PSY 1010- Lecture 1 Notes
PSY 1010- Lecture 1 Notes PSY 1010
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This 4 page Class Notes was uploaded by Rachel Belson on Monday January 18, 2016. The Class Notes belongs to PSY 1010 at Wayne State University taught by Dr. Amy Kohl in Fall 2015. Since its upload, it has received 103 views. For similar materials see Intro to Psychology in Psychlogy at Wayne State University.
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Date Created: 01/18/16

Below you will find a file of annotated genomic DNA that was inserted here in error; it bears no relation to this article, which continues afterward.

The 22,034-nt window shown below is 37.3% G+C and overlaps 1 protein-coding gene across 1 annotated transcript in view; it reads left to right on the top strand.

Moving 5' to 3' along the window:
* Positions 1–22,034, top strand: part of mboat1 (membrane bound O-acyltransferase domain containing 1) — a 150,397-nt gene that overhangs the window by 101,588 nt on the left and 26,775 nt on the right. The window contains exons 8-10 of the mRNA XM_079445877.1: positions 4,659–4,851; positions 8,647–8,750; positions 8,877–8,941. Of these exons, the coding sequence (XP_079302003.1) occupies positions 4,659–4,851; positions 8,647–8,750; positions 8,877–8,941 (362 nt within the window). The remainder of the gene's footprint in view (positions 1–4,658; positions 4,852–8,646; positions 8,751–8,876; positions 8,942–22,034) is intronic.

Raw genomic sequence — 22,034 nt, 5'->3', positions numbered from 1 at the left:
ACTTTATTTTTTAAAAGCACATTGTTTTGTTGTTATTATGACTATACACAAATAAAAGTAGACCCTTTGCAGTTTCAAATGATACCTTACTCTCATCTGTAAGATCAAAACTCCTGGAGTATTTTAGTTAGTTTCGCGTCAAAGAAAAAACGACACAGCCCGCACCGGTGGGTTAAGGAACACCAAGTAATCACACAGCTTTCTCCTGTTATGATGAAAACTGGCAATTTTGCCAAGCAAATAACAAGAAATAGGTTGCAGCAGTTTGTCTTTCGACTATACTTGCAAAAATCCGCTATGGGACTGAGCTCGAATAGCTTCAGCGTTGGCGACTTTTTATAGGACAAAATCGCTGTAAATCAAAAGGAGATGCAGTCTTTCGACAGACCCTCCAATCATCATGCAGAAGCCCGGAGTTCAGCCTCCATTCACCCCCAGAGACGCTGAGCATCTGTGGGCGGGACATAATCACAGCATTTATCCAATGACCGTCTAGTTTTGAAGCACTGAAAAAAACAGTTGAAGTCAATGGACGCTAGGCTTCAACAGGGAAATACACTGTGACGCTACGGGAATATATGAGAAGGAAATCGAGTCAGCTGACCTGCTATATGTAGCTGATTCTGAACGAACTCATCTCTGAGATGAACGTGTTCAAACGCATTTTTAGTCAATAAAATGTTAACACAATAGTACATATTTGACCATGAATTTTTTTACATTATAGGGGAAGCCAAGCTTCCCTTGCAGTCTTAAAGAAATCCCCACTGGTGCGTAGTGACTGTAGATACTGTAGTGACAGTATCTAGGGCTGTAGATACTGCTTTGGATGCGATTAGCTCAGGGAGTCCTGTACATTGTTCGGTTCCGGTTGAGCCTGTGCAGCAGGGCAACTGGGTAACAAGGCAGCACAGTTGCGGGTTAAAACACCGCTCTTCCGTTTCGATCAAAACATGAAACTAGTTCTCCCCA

Chp 1 1/14/16- Lecture notes What is Psychology? A. The scientific study of behavior and mental processes a. Scientific: Answering questions objectively based on observable facts, data, and established methods b. Behavior: Observable c. Mental Processes: Thoughts, feeling, sensations, perceptions, motivations, dreams, etc. Goals of Psychology: 1. Describe: Accurately and completely as possible. Tell WHAT occurred. Like, problem video game playing 2. Explain: The causes. WHY. Why do people develop problematic video games? Is it mental health, or something else? 3. Prediction: WHEN? Problem gamin is more likely during emerging adulthood. More likely when depressed. 4. Influence/Control: HOW. Find a therapy or treatment to prevent problem gaming Need for psychological science A. Not always obvious conclusions Hindsight Bias: Tendency to believe, after learning an outcome, that one would have foreseen it. Overconfidence Bias: When a persons subjective confidence in their judgement is greater than the objective accuracy of their judgement. Students often underestimate how long it will take to finish an assignment Material feels really familiar and seems to make sense so they don’t study as much Critical thinking: does not accept arguments and conclusions blindly. Examines assumptions, evaluates evidence, discerns hidden values, assesses conclusions. Scientific Attitude: A. Curiosity B. Skepticism C. Humility Scientific Method A. Theory B. Hypothesis construction C. Hypothesis testing D. Conclusions E. Report results Theory: A broad generalization about the world that is substantiated through observation and experimentation A. Falsifiable B. Based on replicated lines of research C. Concise D. Our body of knowledge in any given scientific discipline is comprised of theories Theories yield hypotheses A. Hypotheses: A specific testable prediction derived from a theory B. Gather Data: different ways to design a study, the choice depends on the question though Case Studies: Intensive description and analysis of a single individual or just a few individuals, pretty rare group A. Rich description B. Can provide ideas for future research C. Limitations: a. Decreased generalizability b. Observer bias: the tendency for an observer to see what they expect to see. Pysch hospital study, normal people "hearing voices" get admitted then act fine Observation A. Naturalistic Observation-watching people behave in real/natural settings a. Limitations i. Too much going on ii. Observer effect: The tendency for people to not behave normally when they know they are being observed B. Laboratory-in a controlled setting a. Limitations i. Observer effect ii. Unnatural iii. Ethics Survey: Determine self reported attitudes, opinions, or behaviors of people A. Usually done by questioning a representative, random sample a. Population: the entire group that a researcher is interested in i. All emerging adults b. Representative sample: randomly sample group of subjects from the larger population B. Questionnaires a. Most common b. Advantages i. Cheap and easy ii. Generalize c. Problems i. Writing a good questions ii. Getting a random sample iii. Honesty Correlation ( r ): a statistical measure of a relationship between 2 or more variables A. Ranges from -1 to +1 B. Two things to look at a. Strength of the relationship i. Absolute value of the value b. Direction of relationship i. Positive or negative correlations ii. Positive, both x and y increase iii. Negative, when x increases, y decreases C. Examples a. Age and foot size= positive .70 b. Temperature and freezing= negative .95 c. Money and happiness=positive .05 D. Importance a. Whether or not something is associated b. Used to make predictions E. Limits a. Cant show causation b. Third variable problem i. The relationship between two variables may be due to a third unstudied variable Statistics are great tools but terrible when done wrong Explaining with experiments A. Participant selection a. Randomly selected to achieve representative sample b. Randomly assigned to groups B. Variables a. Operation definition: Definition of a variable that allows for objective measure i. What does healthy mean? Be specific. b. Independent Variable: The variable that is being changed by researcher c. Dependent: The variable that represents the result Groups: A. Experimental: the group exposed to the independent variable Placebo Effect: Expectations of the effect change the behavior Ethics A. Human subject boards who review studies, many scientists in different fields and possibly religious leaders Guidelines 1. People first and research second 2. Participants need to be able to make an informed decision about participation a. Participants need to be informed on risks and benefits b. Informed consent 3. Deception must be justified Participants may withdraw from study at any time Participants must be protected from risks when possible and explicitly told about risks Investigators must debrief participants, if deceptions are used they must know afterward Data must remain confidential (false names, group level averages for other research) If the study results in undesirable/unexpected outcomes for the participant, the researcher needs to detect, and correct or remove the consequences
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